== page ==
NASA psychophysiologist, Dr Patricia Cowings, was the first American woman to be trained as a scientist-astronaut. She designed a program to help astronauts combat space sickness. Also, Cowings helps astronauts better adapt to space by studying the effects of gravity on human physiology and performance.
In 1979, she was an alternate for a space flight. Cowings never made it to space but she has spent her 34-year career at NASA making life better for those who go there. She taught them to regulate many autonomic functions such as heart rate through biofeedback.
Cowings investigated psycho-physiological problems faced in space in the early 1980s. Realizing that space-sickness is a real problem for many astronauts, Cowings tested induced sickness so she could learn how to combat the effects.
Her research resulted in the NASA patented Autogenic Feedback Training Exercise (AFTE). The AFTE method and system is used to train people to monitor and voluntarily control a variety of their physiological responses to reduce symptoms of motion sickness and environmental stress.
She came up with a program that would take astronauts no longer than six hours to learn to control the sickness. Cowings designed a program of 12 half-hour sessions combing training with bio-feedback.
Cowings’ brand of biofeedback involves having to control over 20 physiological functions related to motion sickness. These include such things as heart rate, rate of respiration and the flow of blood to the hands. Subjects learn to regulate these autonomic functions by watching them as they are displayed on an oscilloscope.
Born and raised in The Bronx, New York City on December 15, 1948, and the only daughter of Sadie B. and Albert S. Cowings, Dr. Cowings earned her psychology doctorate from the University of California, Davis, in 1973. She started working at NASA in 1971 when she was a graduate student. She received a fellowship in NASA’s Graduate Research Science Program.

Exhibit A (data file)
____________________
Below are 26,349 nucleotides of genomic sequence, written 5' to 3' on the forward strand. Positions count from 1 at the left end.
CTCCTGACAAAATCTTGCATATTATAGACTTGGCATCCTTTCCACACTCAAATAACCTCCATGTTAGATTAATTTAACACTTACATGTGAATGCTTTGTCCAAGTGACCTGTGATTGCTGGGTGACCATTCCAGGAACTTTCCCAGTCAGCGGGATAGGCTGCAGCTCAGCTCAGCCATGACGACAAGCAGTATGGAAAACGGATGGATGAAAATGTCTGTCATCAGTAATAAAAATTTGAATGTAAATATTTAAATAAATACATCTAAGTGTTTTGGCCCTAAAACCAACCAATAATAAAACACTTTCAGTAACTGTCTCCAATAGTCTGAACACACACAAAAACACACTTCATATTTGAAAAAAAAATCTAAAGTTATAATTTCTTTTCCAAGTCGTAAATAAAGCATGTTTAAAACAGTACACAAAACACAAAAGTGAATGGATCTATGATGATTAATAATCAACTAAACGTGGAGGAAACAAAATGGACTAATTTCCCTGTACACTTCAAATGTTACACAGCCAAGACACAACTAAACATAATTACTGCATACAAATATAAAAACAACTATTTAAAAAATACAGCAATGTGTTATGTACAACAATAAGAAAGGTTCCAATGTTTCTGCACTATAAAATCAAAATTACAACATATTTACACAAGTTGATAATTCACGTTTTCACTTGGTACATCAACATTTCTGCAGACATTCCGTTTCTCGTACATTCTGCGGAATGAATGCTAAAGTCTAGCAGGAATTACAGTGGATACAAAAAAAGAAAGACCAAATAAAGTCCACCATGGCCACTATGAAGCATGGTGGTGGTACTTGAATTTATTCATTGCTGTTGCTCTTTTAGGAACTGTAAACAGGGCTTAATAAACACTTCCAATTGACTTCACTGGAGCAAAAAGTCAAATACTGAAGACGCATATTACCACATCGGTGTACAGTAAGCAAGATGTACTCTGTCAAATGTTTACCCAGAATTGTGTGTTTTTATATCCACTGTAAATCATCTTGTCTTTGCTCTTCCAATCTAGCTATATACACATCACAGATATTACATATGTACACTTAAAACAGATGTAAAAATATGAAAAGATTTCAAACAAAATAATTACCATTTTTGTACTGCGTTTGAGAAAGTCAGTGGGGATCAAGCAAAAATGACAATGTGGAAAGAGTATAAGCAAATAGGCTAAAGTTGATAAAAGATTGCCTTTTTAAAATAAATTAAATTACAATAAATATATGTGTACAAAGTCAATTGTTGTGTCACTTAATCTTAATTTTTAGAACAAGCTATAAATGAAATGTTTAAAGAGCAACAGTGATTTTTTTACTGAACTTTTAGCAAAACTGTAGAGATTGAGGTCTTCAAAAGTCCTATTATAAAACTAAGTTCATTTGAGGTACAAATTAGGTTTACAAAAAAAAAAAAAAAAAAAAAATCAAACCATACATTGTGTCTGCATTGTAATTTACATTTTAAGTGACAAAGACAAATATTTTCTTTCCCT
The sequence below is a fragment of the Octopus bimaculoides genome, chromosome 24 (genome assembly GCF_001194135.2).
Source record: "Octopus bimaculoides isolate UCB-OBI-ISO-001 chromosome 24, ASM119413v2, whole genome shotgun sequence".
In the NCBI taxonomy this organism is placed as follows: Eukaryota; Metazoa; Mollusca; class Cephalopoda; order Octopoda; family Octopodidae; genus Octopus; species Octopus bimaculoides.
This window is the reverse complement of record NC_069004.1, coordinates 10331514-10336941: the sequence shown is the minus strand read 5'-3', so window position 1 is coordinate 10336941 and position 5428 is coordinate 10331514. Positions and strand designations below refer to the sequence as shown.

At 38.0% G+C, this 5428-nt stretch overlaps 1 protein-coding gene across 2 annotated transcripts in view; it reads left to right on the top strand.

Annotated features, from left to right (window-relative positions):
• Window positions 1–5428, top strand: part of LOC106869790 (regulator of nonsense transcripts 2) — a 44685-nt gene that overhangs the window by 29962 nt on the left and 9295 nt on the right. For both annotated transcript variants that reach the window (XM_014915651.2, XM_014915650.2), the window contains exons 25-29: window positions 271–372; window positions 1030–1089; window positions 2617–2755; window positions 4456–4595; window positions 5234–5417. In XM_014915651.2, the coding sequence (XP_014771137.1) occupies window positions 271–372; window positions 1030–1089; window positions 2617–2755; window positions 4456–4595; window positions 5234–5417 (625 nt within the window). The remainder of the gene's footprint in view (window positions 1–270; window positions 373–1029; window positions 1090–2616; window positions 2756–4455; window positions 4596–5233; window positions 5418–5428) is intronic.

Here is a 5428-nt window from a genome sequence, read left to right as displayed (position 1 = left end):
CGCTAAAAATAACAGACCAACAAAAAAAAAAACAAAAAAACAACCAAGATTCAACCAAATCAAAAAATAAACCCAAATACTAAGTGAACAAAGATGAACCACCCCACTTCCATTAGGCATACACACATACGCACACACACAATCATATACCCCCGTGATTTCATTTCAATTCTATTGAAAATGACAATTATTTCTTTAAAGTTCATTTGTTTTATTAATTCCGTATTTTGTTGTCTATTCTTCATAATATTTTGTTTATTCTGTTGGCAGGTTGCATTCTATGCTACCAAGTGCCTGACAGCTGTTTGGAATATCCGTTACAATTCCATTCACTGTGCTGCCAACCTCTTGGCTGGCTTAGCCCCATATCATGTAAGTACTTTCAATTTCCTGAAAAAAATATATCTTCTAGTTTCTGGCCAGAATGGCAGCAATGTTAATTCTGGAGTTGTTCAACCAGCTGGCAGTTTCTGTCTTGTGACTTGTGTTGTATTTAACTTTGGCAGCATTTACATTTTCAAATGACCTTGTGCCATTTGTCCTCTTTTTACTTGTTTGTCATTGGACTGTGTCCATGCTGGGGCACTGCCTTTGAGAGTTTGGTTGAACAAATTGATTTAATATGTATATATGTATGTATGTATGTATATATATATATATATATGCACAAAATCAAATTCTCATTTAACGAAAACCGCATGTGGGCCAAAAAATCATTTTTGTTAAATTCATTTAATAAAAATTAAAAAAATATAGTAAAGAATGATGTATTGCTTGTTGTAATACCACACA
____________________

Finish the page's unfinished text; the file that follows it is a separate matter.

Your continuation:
She is the principal investigator of Psychophysiological Research Laboratories at NASA Ames Research Center. She has also served as principal investigator for a number of studies, mostly involving the autogenic-feedback training exercise (AFTE), a treatment for space motion sickness she developed and patented.
“Touching astronauts,” she said is the best part of her job. “Astronauts are intelligent, usually holding multiple advanced degrees, and they are physically fit. I get to see what they are like and help them” better adapt to space, she said in an interview.
For her incredible and inspiring work, Cowings has received many awards including the NASA Individual Achievement Award, the Black Engineer of the Year Award, the AMES Honor Award for Technology Development, the NASA Space Act Award for Invention and the National Women of Color Technology Award.
Dr. Cowings has held several adjunct professorships at many universities, and her work is on permanent display in the Smithsonian Air and Space Museum, Washington. In 2009 she was inducted into the women in technology hall of Fame.
For those hoping to get her kind of job, Cowings said: “If you’re financially able, work for free to get yourself in the door. Many students volunteer at NASA to gain the experience, not to mention a good letter of recommendation.”
She recalled that when she was in graduate school, she wrote a letter to psychologist Neal Miller, a pioneer of biofeedback research who discovered that people could be trained to alter bodily processes. In her letter, she explained to him that he was her hero and she would love to work for him, even for free. She worked with him for one year on his biofeedback research, and they eventually worked together as co-investigators on AFTE research.